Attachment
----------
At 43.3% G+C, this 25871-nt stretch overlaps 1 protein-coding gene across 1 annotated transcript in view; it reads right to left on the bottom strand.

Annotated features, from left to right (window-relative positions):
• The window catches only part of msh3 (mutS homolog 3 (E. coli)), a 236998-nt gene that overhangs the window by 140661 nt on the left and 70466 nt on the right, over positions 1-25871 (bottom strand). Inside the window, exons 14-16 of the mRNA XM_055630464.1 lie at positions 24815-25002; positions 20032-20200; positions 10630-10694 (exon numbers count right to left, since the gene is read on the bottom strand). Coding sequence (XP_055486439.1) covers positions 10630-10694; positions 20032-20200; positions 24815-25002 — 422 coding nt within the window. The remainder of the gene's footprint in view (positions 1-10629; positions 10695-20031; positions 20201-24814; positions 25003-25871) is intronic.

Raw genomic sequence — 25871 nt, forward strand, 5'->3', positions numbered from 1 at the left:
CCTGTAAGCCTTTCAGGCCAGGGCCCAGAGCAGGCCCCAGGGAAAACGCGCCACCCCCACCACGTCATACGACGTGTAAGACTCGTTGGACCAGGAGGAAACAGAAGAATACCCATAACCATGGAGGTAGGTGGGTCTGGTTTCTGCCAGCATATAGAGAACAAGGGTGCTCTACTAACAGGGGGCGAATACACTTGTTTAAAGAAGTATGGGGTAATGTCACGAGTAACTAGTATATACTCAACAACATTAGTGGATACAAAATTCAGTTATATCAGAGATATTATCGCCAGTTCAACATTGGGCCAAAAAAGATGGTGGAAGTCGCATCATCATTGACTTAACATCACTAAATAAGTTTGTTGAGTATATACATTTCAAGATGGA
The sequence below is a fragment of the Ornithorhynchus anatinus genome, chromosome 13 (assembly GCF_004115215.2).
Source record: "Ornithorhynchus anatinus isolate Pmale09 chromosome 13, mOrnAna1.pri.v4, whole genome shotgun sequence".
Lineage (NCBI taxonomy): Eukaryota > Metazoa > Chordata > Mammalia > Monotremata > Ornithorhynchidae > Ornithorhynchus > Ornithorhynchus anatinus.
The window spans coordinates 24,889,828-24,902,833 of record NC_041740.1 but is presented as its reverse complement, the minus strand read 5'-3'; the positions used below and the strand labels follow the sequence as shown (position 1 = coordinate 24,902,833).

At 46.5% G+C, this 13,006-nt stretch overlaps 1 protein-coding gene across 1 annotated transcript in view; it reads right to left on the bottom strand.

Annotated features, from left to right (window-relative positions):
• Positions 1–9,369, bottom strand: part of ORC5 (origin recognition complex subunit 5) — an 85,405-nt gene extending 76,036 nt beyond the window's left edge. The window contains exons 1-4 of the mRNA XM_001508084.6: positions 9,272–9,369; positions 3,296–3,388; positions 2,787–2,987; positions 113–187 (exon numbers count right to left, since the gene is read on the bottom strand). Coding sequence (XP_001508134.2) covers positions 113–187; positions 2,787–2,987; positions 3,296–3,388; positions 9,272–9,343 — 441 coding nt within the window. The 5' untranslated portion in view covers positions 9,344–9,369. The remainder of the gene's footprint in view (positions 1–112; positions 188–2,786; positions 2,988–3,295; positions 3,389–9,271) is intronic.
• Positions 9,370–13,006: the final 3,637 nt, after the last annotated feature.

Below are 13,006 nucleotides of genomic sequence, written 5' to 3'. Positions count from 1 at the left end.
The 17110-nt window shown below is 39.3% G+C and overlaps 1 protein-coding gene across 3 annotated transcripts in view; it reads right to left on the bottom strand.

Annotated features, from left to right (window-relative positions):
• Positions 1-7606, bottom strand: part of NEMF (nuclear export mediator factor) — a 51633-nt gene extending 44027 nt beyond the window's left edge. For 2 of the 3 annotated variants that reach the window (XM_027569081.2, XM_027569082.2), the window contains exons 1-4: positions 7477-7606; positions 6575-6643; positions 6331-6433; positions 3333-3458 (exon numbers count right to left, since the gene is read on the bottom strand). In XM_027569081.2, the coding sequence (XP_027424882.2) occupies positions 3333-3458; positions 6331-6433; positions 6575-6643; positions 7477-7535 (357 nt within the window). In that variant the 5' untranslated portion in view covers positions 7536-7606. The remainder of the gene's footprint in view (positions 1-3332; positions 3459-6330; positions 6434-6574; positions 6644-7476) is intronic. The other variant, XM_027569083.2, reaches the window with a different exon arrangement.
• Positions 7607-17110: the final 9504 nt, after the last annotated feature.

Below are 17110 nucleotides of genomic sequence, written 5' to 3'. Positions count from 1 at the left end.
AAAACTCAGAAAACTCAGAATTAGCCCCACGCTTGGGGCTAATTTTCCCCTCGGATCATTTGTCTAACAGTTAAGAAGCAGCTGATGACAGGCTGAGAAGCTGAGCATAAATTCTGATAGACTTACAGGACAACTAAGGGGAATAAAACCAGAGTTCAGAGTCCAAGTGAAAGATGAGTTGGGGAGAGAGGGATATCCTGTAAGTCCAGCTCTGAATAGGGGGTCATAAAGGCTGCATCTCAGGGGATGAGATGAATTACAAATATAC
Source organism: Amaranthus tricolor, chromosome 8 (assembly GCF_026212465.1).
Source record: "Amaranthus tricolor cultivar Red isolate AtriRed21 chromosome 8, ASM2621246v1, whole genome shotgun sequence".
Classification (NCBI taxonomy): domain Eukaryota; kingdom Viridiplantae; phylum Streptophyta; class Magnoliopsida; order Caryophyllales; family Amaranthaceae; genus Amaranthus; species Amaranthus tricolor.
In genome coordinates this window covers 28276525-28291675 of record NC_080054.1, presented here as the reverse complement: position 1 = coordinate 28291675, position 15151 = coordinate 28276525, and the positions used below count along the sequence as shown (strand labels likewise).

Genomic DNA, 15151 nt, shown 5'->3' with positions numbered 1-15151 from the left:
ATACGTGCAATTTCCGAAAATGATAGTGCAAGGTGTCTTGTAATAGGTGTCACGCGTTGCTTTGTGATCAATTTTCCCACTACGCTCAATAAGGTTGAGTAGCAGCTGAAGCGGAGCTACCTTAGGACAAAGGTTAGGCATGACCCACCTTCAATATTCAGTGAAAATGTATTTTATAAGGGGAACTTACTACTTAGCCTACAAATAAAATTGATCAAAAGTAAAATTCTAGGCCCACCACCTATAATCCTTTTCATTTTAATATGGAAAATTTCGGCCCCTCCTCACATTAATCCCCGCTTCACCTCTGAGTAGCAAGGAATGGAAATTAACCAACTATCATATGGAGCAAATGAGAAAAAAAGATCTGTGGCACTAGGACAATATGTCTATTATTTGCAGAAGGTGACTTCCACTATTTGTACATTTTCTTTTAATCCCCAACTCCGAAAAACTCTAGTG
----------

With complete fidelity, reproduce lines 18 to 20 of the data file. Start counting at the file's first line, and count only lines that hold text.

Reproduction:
• Positions 7607-17110: the final 9504 nt, after the last annotated feature.

Below are 17110 nucleotides of genomic sequence, written 5' to 3'. Positions count from 1 at the left end.
AAAACTCAGAAAACTCAGAATTAGCCCCACGCTTGGGGCTAATTTTCCCCTCGGATCATTTGTCTAACAGTTAAGAAGCAGCTGATGACAGGCTGAGAAGCTGAGCATAAATTCTGATAGACTTACAGGACAACTAAGGGGAATAAAACCAGAGTTCAGAGTCCAAGTGAAAGATGAGTTGGGGAGAGAGGGATATCCTGTAAGTCCAGCTCTGAATAGGGGGTCATAAAGGCTGCATCTCAGGGGATGAGATGAATTACAAATATAC